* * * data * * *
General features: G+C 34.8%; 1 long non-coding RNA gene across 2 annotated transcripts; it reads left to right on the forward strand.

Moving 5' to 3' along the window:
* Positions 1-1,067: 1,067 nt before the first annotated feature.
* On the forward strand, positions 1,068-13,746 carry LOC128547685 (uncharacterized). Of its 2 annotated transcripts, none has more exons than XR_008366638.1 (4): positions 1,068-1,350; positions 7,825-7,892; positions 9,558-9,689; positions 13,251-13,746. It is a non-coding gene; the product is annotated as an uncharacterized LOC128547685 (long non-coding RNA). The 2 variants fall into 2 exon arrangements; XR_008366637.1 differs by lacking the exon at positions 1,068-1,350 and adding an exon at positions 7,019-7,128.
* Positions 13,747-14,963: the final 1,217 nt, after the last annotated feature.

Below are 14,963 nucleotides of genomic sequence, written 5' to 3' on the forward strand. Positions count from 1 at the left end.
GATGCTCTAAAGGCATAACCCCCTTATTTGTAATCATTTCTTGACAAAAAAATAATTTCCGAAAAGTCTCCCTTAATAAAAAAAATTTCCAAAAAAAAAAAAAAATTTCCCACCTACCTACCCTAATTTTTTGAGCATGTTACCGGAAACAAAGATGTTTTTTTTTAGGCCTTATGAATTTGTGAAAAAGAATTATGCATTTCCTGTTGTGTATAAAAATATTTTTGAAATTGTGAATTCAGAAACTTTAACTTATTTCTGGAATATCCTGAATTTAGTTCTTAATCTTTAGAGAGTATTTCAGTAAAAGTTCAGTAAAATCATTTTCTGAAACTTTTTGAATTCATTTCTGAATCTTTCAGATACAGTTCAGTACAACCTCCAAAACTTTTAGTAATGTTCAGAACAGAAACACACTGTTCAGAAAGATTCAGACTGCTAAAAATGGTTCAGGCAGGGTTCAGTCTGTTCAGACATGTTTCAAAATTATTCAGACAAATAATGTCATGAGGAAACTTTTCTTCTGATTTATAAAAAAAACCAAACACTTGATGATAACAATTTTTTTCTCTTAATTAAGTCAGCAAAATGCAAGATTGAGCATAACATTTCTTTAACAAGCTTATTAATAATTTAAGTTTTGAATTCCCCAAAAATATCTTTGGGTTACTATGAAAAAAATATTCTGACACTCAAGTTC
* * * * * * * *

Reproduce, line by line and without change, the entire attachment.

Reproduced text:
General features: G+C 34.8%; 1 long non-coding RNA gene across 2 annotated transcripts; it reads left to right on the forward strand.

Moving 5' to 3' along the window:
* Positions 1-1,067: 1,067 nt before the first annotated feature.
* On the forward strand, positions 1,068-13,746 carry LOC128547685 (uncharacterized). Of its 2 annotated transcripts, none has more exons than XR_008366638.1 (4): positions 1,068-1,350; positions 7,825-7,892; positions 9,558-9,689; positions 13,251-13,746. It is a non-coding gene; the product is annotated as an uncharacterized LOC128547685 (long non-coding RNA). The 2 variants fall into 2 exon arrangements; XR_008366637.1 differs by lacking the exon at positions 1,068-1,350 and adding an exon at positions 7,019-7,128.
* Positions 13,747-14,963: the final 1,217 nt, after the last annotated feature.

Below are 14,963 nucleotides of genomic sequence, written 5' to 3' on the forward strand. Positions count from 1 at the left end.
GATGCTCTAAAGGCATAACCCCCTTATTTGTAATCATTTCTTGACAAAAAAATAATTTCCGAAAAGTCTCCCTTAATAAAAAAAATTTCCAAAAAAAAAAAAAAATTTCCCACCTACCTACCCTAATTTTTTGAGCATGTTACCGGAAACAAAGATGTTTTTTTTTAGGCCTTATGAATTTGTGAAAAAGAATTATGCATTTCCTGTTGTGTATAAAAATATTTTTGAAATTGTGAATTCAGAAACTTTAACTTATTTCTGGAATATCCTGAATTTAGTTCTTAATCTTTAGAGAGTATTTCAGTAAAAGTTCAGTAAAATCATTTTCTGAAACTTTTTGAATTCATTTCTGAATCTTTCAGATACAGTTCAGTACAACCTCCAAAACTTTTAGTAATGTTCAGAACAGAAACACACTGTTCAGAAAGATTCAGACTGCTAAAAATGGTTCAGGCAGGGTTCAGTCTGTTCAGACATGTTTCAAAATTATTCAGACAAATAATGTCATGAGGAAACTTTTCTTCTGATTTATAAAAAAAACCAAACACTTGATGATAACAATTTTTTTCTCTTAATTAAGTCAGCAAAATGCAAGATTGAGCATAACATTTCTTTAACAAGCTTATTAATAATTTAAGTTTTGAATTCCCCAAAAATATCTTTGGGTTACTATGAAAAAAATATTCTGACACTCAAGTTC